The experiences of women tattooists are particularly fascinating, and there are so many questions that arise:  Do women tattooers still feel any form of discrimination from colleagues and clients? How do they feel about their representation in the media? How do they see their role as business women as well as artists? ...

These questions, among many others, will be addressed by a phenomenal group of artists: Roxx of 2Spirit Tattoo in San Francisco, and NYC's own Virginia Elwood and Stephanie Tamez of Saved Tattoo

We'll also open up the discussion to all. The panel, which will take place from 7-9 PM, is the day before the NYC Tattoo Convention -- it'll be a fun way to kick off the tattoo weekend celebration.  I really hope to see you there.

More details on the event via the Facebook invite.
07:21 PM
Jamie Wright tattoo2.jpgJamie Wright tattoo1.jpgWhile we rarely highlight an artist with less then five years experience, I'm happy to make an exception and share the work and words of Jasmine Wright, 26-year-old rising tattoo star, who has been tattooing 4 1/2 years (yeah, ok, it's close to 5 years) and is based out of Buju Tattoo in Mission Hills, San Diego. Jasmine has been on an intense 4-month travel streak, which concludes with her guest spot at New York Adorned from April 1st through April 5th.

I chatted via email with Jasmine about her work and also her thoughts on being a woman tattooist today. Here's how it went: 

What type of tattoos do you love to do?

My favorite types of tattoos to do change all the time! More often than not, I'll prepare for a piece that I think I'll be super stoked on, and it ends up being a nightmare, and vice versa. I'll be dreading an upcoming tattoo, and then it ends up being a favorite. It's weird. But speaking in generalities, I always enjoy color pieces, things with lots of smooth, organic shapes. And as much as I like "feminine" tattoos, I also love a good "mean, manly" tattoo as often as possible.

I particularly love your renderings of female characters because they have a lot of soul to them. What goes into creating these types of works to give it the personality they have?

When I draw out women, I've recently tried to add as much expression as possible, usually based on the client who's getting the tattoo. Most of the female images I've tattooed are on male clients, so sometimes I'll try to envision what kind of chick they'd be into in the real world. The ones that are on female clients, I try to keep more whimsical and soft, to really draw an ultimate feminine vibe. I try to reference old Playboy models, vintage fashion magazines, makeup models, things like that. Especially the high-end fashion models who always have those intense expressions, which make for awesome reference material. Dramatic features n' whatnot.

What other references do you look to?

My reference material is all over the place. I have a ton of books, old magazines, botany, and animal anatomy illustration books.  I also keep an eye on a handful of other tattooers and try to pull bits and pieces of stuff from everyone. I'm afraid of being categorized into tattooing too closely like another artist, so when I reference other tattoos I've seen, I always try to just use a small bit I've seen, or just the color palette, and not too much of the entire tattoo. It's hard to stay original, so it's a definite challenge.

Jasmine Wright tattoo.jpg Have you ever been met with any difficulty -- or any benefit -- being a woman tattooist?

If it were my choice (or even remotely realistic) I would love to tattoo anonymously without a name. Only because I want to be respected as a tattooer, not a FEMALE tattooer. There are a lot of instances that prove women tattooers get many things with less effort, or lower skill, or are just less deserving in general than their male counterparts, and I really hate that...There's a huge population of chicks that have come up recently, who only got to where they are by putting out half-ass tattoos and showing way too much skin to gain clients & popularity--simply by being a cute chick...I never want to ride off of being a girl to get anywhere in this community. I've really been working my ass off to just do good work that I can be proud of and gain respect of tattooers that I look up to from the work I do, not because I flirt. In that sense, I suppose it's an easy thing to fall into, and it's a difficult thing to work to avoid.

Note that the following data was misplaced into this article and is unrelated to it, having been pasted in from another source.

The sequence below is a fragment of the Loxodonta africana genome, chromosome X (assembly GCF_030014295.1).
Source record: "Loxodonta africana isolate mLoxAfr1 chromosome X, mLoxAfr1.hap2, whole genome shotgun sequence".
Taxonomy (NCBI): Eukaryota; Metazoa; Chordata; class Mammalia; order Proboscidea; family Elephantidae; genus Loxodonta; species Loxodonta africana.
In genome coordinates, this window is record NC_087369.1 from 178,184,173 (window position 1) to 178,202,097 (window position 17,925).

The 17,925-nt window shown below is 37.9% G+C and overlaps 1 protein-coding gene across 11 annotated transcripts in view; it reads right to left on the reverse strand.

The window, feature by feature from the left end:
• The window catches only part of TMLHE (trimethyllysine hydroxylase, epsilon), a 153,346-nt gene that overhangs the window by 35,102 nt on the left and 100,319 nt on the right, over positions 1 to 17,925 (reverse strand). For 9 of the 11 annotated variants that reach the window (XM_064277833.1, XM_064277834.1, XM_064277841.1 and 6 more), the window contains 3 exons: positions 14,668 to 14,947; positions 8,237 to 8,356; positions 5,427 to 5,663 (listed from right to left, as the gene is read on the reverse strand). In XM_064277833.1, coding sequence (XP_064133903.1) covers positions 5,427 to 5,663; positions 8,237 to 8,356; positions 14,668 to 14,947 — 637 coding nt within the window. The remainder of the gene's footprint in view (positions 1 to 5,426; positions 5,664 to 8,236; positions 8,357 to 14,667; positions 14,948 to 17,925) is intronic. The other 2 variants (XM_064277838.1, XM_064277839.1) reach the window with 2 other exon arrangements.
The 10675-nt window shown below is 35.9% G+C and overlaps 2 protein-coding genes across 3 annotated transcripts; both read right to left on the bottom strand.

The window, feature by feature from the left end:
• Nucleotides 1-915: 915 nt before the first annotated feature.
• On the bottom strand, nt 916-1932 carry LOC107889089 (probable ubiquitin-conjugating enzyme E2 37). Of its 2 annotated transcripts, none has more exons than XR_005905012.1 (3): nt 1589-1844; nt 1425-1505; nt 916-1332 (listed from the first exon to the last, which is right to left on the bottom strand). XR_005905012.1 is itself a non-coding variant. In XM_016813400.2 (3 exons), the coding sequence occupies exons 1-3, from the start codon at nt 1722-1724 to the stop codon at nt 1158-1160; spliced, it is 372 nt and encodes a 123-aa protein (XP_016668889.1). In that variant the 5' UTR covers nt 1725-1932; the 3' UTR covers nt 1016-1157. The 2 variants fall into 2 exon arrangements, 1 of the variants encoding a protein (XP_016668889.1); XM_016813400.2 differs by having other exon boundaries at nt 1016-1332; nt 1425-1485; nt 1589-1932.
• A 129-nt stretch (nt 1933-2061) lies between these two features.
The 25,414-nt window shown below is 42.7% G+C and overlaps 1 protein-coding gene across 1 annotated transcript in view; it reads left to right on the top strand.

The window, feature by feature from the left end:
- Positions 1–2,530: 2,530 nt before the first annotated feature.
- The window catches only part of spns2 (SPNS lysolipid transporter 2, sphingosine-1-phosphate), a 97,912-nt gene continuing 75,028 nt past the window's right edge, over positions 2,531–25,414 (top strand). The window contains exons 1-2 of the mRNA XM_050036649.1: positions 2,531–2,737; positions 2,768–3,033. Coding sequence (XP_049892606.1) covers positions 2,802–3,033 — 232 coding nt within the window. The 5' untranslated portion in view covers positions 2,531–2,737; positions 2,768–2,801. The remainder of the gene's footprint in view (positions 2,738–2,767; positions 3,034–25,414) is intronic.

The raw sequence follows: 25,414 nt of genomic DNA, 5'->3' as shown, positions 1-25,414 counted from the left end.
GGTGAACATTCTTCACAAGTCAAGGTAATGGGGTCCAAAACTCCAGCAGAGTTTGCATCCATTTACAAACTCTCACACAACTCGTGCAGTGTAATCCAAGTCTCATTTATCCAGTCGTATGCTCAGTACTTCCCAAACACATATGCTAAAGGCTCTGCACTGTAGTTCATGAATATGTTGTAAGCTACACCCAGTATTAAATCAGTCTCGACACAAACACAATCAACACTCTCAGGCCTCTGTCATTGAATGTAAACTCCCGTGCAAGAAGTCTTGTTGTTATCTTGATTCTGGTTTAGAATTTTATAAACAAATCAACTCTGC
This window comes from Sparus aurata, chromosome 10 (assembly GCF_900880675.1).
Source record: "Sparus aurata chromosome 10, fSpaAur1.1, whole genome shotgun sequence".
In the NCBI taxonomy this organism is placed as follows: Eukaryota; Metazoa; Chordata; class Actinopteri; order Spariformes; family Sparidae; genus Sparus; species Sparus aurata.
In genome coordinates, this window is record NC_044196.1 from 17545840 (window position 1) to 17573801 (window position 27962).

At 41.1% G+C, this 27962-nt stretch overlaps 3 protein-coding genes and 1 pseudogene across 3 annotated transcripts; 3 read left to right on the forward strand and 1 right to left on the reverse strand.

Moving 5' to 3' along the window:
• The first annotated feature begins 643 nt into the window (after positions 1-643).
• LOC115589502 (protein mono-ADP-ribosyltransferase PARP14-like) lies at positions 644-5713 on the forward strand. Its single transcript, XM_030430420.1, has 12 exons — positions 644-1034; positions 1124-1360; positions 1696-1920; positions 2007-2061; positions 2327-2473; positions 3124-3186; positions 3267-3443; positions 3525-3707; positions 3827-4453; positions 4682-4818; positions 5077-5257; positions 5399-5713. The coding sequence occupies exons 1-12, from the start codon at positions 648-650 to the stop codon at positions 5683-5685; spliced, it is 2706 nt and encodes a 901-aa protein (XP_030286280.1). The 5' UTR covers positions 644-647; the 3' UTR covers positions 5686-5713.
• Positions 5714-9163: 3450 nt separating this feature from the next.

Also, I've met other tattooers who basically have spit in my face for being a girl; they told me I'll never make it, and that there's nothing I can do to ever be worthy. I think those people can kiss my butt, but I also agree in a small sense for those half-ass female tattooers I mentioned previously. There's a fine line that separates the legit women *artists*, versus the ever-increasing number of trendy "chick tattooers." Personally, I've had both benefits and hang ups by being a girl. I wish it wasn't the case in either direction.

Are you all booked up at NY Adorned (NYA) yet? If not, what's the best way to make an appointment?

I actually have no clue how my schedule at Adorned is looking yet, but I know I've got a handful booked. I'm sure I still have time left. Clients can email me through my website to discuss ideas and time frames, and follow up by calling NYA to pick a date and leave a deposit.

What other future guest spots and conventions are coming up?

I have a tattoo road trip in the works, most likely July/August, which will probably include multiple cities across the country (definitely Portland OR, Austin TX, Tempe AZ, and a handful of East Coast cities for sure). Those plans will be locked down by the end of April. I also guest spot in San Francisco at Seventh Son Tattoo almost every other month, and Unbreakable Tattoo in Los Angeles pretty often as well.

Anything else you want people to know about you?

I love my Aussie shepherd puppy, Albee, and I also love eating big awesome steaks! Haha! Otherwise, I'm a total old lady. I travel and tattoo, and sleep.

Jamie Wright tattoo3.jpg